With Spring Welcome Week now being underway, the planning stages are over.
This year, the Department of Student Engagement looked toward clubs and organizations to help plan the events of Spring Welcome Week. Presidents of the University’s 61 clubs received emails the beginning of November asking for help planning events for the first week of the Spring semester, said Patrick Motter, assistant dean of the Student Engagement Department. Clubs got up to $500 to plan an event, money that came from a $7,000 budget for Welcome Week, Motter said.
The events of the week welcome back students from winter break with a cold-weather theme. Several dozen new students are arriving at Queens this semester, and they get a similar welcome that students starting in the fall receive.
“It’s important because it gets freshmen involved on campus and meeting people,” Rebecca McKenzie, a junior from Wilmington said. “I feel like we don’t often get to meet freshmen unless they’re in your class or you meet them at an event like the ones at Welcome Week.”
One Welcome Week theme is “Winter Wonderland” and with that a “snow day,” according to Motter. Since North Carolina does not get as much snow as other places, Queens planned to recreate a traditional winter for a day.
During Fall Welcome Week, the clubs and organizations fair got students out into the Queens community, and had a large turnout with up to 300 students attending the special events that week.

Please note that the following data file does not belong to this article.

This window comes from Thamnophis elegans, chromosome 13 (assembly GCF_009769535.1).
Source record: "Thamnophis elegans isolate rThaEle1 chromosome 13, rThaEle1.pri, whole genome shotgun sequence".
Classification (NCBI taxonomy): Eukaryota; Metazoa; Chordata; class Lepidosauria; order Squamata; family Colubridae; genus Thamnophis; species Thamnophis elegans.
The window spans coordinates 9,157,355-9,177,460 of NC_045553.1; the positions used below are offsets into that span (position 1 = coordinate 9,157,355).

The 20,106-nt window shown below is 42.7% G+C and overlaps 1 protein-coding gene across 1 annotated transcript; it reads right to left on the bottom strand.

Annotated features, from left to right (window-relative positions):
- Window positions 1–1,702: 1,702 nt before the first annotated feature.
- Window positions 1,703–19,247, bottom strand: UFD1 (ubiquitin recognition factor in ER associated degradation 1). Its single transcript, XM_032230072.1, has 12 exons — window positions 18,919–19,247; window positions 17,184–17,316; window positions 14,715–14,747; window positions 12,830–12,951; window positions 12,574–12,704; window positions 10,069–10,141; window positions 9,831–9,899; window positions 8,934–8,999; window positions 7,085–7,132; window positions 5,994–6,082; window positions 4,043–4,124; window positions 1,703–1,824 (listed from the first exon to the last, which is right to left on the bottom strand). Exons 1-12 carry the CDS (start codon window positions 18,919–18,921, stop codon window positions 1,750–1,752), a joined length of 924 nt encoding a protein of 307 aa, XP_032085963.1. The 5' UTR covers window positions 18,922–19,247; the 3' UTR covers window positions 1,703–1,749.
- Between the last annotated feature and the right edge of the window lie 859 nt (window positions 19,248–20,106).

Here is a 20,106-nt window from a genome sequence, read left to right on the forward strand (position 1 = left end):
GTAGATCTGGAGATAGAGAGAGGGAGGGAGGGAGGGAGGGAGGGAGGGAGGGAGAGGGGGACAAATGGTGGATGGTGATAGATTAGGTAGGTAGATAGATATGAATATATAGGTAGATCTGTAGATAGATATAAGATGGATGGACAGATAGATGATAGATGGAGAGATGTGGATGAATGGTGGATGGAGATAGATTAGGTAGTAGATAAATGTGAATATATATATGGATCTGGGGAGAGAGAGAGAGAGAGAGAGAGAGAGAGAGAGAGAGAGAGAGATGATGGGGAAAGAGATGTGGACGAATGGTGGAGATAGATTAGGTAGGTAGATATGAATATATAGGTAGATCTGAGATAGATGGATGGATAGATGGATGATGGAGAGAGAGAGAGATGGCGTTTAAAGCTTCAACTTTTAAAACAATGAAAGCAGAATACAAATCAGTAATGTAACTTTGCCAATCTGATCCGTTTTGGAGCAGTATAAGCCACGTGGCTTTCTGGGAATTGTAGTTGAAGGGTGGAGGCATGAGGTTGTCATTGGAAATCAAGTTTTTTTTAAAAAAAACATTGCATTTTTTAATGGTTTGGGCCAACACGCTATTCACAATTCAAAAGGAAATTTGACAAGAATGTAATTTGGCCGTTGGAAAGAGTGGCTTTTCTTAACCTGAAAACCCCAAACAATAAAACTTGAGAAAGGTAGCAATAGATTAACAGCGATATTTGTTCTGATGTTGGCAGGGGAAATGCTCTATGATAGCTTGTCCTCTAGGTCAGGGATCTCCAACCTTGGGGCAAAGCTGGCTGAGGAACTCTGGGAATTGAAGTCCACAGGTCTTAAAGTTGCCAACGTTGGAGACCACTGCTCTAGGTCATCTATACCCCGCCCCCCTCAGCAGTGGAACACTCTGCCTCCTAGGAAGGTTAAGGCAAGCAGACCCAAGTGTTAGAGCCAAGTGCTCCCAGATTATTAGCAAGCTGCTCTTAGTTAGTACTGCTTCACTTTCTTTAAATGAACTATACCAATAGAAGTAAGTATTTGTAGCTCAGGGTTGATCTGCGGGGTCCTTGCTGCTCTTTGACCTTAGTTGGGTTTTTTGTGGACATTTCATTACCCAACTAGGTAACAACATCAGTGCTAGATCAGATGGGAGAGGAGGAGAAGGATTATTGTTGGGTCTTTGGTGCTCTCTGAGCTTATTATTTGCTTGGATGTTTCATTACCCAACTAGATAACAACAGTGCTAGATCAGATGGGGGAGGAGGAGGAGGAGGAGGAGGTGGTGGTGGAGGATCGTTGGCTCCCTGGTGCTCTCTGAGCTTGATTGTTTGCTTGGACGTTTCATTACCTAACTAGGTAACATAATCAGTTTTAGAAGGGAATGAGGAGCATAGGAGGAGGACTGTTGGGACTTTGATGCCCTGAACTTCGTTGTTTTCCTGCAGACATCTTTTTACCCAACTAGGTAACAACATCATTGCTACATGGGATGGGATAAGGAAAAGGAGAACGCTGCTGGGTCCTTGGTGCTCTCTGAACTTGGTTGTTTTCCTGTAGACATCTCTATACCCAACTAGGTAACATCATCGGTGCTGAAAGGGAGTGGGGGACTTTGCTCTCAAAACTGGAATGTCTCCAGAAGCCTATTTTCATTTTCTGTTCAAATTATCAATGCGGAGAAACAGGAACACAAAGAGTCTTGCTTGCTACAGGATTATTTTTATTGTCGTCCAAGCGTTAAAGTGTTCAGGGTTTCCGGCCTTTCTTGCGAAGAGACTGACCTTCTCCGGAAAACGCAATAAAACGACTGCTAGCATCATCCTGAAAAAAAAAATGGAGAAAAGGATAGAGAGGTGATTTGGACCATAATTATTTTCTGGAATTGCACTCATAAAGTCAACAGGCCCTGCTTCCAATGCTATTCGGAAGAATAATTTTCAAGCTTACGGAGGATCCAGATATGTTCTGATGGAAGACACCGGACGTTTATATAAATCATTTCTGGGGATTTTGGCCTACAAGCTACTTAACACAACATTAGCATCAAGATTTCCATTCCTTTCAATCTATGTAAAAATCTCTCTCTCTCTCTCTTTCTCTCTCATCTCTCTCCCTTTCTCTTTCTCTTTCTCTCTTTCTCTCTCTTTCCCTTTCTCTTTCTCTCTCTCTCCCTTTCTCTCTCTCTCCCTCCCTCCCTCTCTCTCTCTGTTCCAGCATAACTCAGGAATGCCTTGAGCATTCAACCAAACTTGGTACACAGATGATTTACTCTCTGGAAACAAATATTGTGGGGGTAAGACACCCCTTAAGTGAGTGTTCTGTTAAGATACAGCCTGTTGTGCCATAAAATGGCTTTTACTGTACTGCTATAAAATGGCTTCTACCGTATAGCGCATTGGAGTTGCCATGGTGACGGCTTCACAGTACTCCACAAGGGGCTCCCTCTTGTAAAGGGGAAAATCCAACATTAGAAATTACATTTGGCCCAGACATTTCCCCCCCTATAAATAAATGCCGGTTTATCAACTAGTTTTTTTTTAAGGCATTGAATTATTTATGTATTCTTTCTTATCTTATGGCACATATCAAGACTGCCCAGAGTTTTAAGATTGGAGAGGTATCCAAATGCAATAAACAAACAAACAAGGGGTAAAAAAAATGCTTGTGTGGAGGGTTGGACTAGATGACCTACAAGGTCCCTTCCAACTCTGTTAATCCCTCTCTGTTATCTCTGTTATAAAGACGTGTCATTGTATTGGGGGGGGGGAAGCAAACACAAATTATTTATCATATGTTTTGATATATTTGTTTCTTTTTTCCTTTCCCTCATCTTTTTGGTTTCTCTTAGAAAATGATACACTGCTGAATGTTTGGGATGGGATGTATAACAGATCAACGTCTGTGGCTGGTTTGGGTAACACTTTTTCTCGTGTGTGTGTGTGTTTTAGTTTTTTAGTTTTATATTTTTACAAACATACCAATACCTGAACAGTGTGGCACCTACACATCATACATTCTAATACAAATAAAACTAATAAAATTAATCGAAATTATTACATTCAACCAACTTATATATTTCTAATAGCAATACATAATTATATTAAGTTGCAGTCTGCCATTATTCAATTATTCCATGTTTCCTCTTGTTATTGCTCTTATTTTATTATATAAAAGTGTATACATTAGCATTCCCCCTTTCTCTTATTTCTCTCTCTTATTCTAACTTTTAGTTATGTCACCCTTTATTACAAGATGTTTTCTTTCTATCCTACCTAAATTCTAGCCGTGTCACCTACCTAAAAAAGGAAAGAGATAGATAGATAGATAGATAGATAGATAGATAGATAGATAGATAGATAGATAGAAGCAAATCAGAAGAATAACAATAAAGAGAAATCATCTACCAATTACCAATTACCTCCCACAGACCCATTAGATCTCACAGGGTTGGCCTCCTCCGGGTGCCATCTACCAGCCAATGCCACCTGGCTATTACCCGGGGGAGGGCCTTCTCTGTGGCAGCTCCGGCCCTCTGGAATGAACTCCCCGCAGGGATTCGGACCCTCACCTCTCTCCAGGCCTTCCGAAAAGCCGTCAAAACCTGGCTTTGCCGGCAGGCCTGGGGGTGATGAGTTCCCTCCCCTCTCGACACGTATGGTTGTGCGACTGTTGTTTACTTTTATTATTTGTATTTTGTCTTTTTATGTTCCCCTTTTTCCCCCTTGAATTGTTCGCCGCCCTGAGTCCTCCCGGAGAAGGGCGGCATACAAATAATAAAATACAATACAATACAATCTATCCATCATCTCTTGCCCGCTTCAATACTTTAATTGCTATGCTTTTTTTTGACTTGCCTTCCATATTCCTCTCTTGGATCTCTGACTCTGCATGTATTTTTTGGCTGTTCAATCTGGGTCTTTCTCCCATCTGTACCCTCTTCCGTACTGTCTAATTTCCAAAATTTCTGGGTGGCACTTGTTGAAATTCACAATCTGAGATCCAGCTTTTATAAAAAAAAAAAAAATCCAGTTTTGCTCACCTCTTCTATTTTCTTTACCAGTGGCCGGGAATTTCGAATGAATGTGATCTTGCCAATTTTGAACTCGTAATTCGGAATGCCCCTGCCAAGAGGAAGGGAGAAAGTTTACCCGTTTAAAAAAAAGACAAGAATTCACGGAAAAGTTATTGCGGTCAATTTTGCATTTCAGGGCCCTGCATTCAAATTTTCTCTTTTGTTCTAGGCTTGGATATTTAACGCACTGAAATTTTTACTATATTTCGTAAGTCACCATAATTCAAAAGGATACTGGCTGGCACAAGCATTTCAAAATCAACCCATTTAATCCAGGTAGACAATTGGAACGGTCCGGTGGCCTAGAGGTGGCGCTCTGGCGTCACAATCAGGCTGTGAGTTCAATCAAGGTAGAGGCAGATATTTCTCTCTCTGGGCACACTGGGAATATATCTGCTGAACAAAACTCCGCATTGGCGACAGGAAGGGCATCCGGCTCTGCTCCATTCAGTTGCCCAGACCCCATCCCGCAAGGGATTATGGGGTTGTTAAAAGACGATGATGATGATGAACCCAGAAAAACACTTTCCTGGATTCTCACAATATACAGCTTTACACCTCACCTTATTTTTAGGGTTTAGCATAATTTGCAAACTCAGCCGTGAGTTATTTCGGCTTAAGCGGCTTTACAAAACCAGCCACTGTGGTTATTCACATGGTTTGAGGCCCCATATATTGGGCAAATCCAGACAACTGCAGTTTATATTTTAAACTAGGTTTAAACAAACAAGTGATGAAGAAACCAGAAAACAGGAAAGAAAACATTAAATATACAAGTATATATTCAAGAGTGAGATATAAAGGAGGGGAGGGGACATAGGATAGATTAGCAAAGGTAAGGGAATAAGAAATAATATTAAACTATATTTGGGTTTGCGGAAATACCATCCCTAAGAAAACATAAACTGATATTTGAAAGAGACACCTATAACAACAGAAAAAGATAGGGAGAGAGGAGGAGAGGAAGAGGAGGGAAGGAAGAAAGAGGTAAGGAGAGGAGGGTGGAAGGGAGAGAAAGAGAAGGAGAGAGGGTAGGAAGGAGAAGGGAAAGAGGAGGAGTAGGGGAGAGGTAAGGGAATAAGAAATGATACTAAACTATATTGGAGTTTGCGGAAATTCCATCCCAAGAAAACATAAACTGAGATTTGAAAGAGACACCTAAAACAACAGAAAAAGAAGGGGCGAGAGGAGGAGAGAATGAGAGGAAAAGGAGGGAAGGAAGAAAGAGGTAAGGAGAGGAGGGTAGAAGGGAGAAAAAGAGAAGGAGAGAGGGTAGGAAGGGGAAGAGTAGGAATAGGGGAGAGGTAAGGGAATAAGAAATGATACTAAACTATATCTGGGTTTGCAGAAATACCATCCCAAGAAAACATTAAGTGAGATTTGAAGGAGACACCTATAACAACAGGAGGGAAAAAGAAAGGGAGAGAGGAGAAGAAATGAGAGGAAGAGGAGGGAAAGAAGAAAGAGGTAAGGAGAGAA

“I think it’s important to help the adjustment to campus,” Amanda Rafferty, a sophomore from New York, said. “To help freshmen and people in general meet as well as hopefully make them less homesick and feel like the school is their home.”
“We try to pack something in to get people out and kind of building those relationships and striking up new ones,” Motter said.
The focus of events this year has been to have less frequent events that are bigger and more impactful for the students. The goal for Spring Welcome Week has been to have more involvement from clubs and a large turnout for events.
“You come back and you just want something high-energy to pick them up again, and they’re connecting and grabbing and being a part of the Queens community right off the bat,” Motter said.